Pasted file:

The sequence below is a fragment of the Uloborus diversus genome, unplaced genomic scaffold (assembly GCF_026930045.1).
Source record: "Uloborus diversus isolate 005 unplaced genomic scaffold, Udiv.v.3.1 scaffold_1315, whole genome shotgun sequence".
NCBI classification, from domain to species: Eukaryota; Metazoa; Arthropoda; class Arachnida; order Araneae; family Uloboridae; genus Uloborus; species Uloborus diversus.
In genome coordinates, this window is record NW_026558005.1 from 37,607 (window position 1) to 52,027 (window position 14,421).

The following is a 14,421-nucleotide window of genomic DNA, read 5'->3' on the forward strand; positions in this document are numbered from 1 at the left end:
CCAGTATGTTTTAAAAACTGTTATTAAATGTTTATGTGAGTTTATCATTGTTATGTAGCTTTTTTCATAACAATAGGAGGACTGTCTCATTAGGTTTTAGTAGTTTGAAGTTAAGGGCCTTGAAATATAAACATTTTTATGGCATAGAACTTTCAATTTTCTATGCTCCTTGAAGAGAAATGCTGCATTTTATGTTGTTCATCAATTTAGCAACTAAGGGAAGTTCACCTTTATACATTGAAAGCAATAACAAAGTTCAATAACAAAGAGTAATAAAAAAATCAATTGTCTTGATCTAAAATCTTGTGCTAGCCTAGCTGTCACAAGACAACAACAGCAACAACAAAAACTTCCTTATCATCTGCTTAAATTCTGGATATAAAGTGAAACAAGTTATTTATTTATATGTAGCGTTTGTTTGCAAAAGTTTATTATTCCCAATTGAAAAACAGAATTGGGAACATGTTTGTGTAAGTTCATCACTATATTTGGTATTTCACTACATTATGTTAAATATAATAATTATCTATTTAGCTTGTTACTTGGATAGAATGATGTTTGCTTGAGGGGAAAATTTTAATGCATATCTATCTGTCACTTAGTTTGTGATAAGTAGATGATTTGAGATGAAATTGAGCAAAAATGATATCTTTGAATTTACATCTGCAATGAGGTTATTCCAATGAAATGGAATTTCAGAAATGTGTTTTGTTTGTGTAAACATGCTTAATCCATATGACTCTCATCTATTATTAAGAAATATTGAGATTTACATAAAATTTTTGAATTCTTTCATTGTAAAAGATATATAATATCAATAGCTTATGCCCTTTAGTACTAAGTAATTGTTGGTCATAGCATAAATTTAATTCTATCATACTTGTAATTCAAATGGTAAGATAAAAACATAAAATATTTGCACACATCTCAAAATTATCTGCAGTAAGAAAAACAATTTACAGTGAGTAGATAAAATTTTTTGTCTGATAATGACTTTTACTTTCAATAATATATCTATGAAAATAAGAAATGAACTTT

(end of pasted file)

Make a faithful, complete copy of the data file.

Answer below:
The sequence below is a fragment of the Uloborus diversus genome, unplaced genomic scaffold (assembly GCF_026930045.1).
Source record: "Uloborus diversus isolate 005 unplaced genomic scaffold, Udiv.v.3.1 scaffold_1315, whole genome shotgun sequence".
NCBI classification, from domain to species: Eukaryota; Metazoa; Arthropoda; class Arachnida; order Araneae; family Uloboridae; genus Uloborus; species Uloborus diversus.
In genome coordinates, this window is record NW_026558005.1 from 37,607 (window position 1) to 52,027 (window position 14,421).

The following is a 14,421-nucleotide window of genomic DNA, read 5'->3' on the forward strand; positions in this document are numbered from 1 at the left end:
CCAGTATGTTTTAAAAACTGTTATTAAATGTTTATGTGAGTTTATCATTGTTATGTAGCTTTTTTCATAACAATAGGAGGACTGTCTCATTAGGTTTTAGTAGTTTGAAGTTAAGGGCCTTGAAATATAAACATTTTTATGGCATAGAACTTTCAATTTTCTATGCTCCTTGAAGAGAAATGCTGCATTTTATGTTGTTCATCAATTTAGCAACTAAGGGAAGTTCACCTTTATACATTGAAAGCAATAACAAAGTTCAATAACAAAGAGTAATAAAAAAATCAATTGTCTTGATCTAAAATCTTGTGCTAGCCTAGCTGTCACAAGACAACAACAGCAACAACAAAAACTTCCTTATCATCTGCTTAAATTCTGGATATAAAGTGAAACAAGTTATTTATTTATATGTAGCGTTTGTTTGCAAAAGTTTATTATTCCCAATTGAAAAACAGAATTGGGAACATGTTTGTGTAAGTTCATCACTATATTTGGTATTTCACTACATTATGTTAAATATAATAATTATCTATTTAGCTTGTTACTTGGATAGAATGATGTTTGCTTGAGGGGAAAATTTTAATGCATATCTATCTGTCACTTAGTTTGTGATAAGTAGATGATTTGAGATGAAATTGAGCAAAAATGATATCTTTGAATTTACATCTGCAATGAGGTTATTCCAATGAAATGGAATTTCAGAAATGTGTTTTGTTTGTGTAAACATGCTTAATCCATATGACTCTCATCTATTATTAAGAAATATTGAGATTTACATAAAATTTTTGAATTCTTTCATTGTAAAAGATATATAATATCAATAGCTTATGCCCTTTAGTACTAAGTAATTGTTGGTCATAGCATAAATTTAATTCTATCATACTTGTAATTCAAATGGTAAGATAAAAACATAAAATATTTGCACACATCTCAAAATTATCTGCAGTAAGAAAAACAATTTACAGTGAGTAGATAAAATTTTTTGTCTGATAATGACTTTTACTTTCAATAATATATCTATGAAAATAAGAAATGAACTTT